Form And Fitness Presented By COMPEED®
Jurgen Melzer: Switching Surfaces
by Matt Fitzgerald|
At 30 years of age, Jurgen Melzer remains one of the fittest players on the ATP World Tour. He’s achieved significant results in recent years, advancing to his first Grand Slam singles semi-final in 2010 at Roland Garros and ascending to a career-high ranking of No. 8 in April 2011.
In February, the Austrian captured his first ATP World Tour 500 trophy in Memphis, cooling off a red-hot Milos Raonic in the final. With the European clay-court swing fast approaching, ATPWorldTour.com sat down with Melzer to discuss what players need to do in order to successfully transition from hard courts to the dirt.
When preparing for the European clay-court season, what do you do different with your fitness training?
You try to work a little bit on your abductor and adductor, because that’s probably the area that changes the most. You have to do a lot of sliding. You want to try and do some sliding and work on your legs before you start playing on clay courts. The first hours you have, it’s always going to be tough, but after a while, you adjust to it and are fine.
You’ve had great success on both hard and clay courts. You beat Novak Djokovic at Roland Garros to reach the semi-finals in 2010, took out Roger Federer last year in Monte-Carlo and won the title in Memphis this year. What do you need to do to find positive results early on in the surface switch like you did in 2011?
We have the Davis Cup against Spain right after Miami, so there’s not a lot of time. Spain has the best clay court players in the world, so I better get ready quickly. Usually, it takes me a little bit to adjust. I like to have two weeks of just practice on clay courts, but that’s not an option this year. I probably have five or six days. But it’s nice to have the Davis Cup, to get match fit on clay early on.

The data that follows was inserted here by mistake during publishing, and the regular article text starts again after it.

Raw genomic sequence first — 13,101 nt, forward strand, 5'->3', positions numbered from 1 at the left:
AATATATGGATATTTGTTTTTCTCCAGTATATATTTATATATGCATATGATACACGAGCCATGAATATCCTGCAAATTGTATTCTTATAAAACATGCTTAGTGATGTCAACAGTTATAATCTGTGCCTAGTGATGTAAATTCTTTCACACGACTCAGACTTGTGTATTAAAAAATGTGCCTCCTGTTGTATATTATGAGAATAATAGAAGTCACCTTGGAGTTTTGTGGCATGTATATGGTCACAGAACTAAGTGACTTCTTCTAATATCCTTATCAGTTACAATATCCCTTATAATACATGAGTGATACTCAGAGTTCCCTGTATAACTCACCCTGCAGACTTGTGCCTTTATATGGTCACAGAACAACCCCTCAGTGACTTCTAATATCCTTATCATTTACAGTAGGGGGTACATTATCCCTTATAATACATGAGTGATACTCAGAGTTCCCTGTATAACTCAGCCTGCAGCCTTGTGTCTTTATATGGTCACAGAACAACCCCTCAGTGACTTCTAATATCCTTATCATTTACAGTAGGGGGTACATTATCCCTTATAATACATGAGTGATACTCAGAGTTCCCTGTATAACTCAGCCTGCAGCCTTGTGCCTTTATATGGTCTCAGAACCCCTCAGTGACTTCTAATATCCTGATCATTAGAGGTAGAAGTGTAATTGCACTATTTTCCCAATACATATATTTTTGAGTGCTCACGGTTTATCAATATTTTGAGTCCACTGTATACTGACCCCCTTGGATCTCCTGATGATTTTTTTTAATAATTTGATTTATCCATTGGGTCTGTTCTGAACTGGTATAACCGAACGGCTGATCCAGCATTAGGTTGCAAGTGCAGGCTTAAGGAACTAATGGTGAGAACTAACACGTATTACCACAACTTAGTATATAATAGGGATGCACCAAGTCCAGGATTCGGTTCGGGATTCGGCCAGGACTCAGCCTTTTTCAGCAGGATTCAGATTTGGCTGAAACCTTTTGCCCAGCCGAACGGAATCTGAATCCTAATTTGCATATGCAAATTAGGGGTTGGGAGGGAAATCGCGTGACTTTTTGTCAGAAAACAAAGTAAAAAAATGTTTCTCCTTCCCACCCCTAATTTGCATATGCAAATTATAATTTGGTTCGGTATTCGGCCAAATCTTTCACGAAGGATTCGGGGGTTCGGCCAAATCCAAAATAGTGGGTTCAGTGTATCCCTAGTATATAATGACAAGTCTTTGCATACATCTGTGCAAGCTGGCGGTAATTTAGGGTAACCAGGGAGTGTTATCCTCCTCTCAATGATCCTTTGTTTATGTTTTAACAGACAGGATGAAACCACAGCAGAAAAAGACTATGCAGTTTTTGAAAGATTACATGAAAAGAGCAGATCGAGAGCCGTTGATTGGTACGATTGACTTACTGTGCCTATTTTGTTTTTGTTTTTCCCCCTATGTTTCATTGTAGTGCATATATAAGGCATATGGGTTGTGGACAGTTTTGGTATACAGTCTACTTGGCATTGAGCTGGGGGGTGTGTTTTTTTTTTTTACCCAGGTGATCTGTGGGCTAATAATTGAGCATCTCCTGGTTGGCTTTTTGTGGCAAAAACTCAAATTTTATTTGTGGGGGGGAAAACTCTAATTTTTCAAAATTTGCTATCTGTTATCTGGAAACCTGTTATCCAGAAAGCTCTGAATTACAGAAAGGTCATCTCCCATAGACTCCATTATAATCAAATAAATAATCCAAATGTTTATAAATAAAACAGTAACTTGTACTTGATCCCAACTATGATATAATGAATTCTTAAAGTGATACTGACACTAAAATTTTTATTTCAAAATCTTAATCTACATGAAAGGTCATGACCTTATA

With clay-court matches generally running longer in comparison to the other surfaces, how much emphasis do you put on training your endurance?
Endurance is very important. I started working on it in Indian Wells. Whenever you have time off between tournaments, you have to work on it, because the matches are going to be longer and physically more demanding, so you need that extra level of endurance. I always try to get ready in the preseason, looking to get my endurance level high, and then try to maintain it during the season. Between Indian Wells and Miami, there are four or five days where I try to focus on it. But you can’t do much when you play a tournament, as it’s the most important thing.
Which part of your body feels the effect of changing surfaces the most and what do you do to make sure it doesn’t get overworked or injured?
This varies. Usually with the sliding, it’s the abductor that gets most of the damage. When you win a lot of matches on clay, it’s actually better on the body as you have less stress. So it comes with winning that makes it a lot easier.
What sorts of exercises do you do to ensure your footwork maintains its level during long matches?
Since I grew up on clay, it’s a lot easier for me to adjust to sliding. There are players that grew up on hard courts and it’s probably more difficult for them. But for me, it’s just natural, so I don’t do anything in particular.
What you are you most proud of about your fitness and why?
I know I can run at least as long as the guy across the net. I’ve put a lot of hours in on the bike, so it’s nice to be able to walk on the court and know I’m at least as fit as the guy on the other side.
How would you advise recreational players to effectively and safely change surfaces?
The first hours you play, take your time. Get used to the sliding and the surface. That’s more important than trying to go out there from the first point and giving 100 per cent. Don’t push the limit too early.
Which player on tour do you think...
Has the best footwork? Gael Monfils
Has the strongest core? Jo-Wilfried Tsonga
Has the greatest muscular endurance? Roger Federer
Is the most flexible? Novak Djokovic
Is the quickest? Bjorn Phau
Has the best balance? Roger Federer
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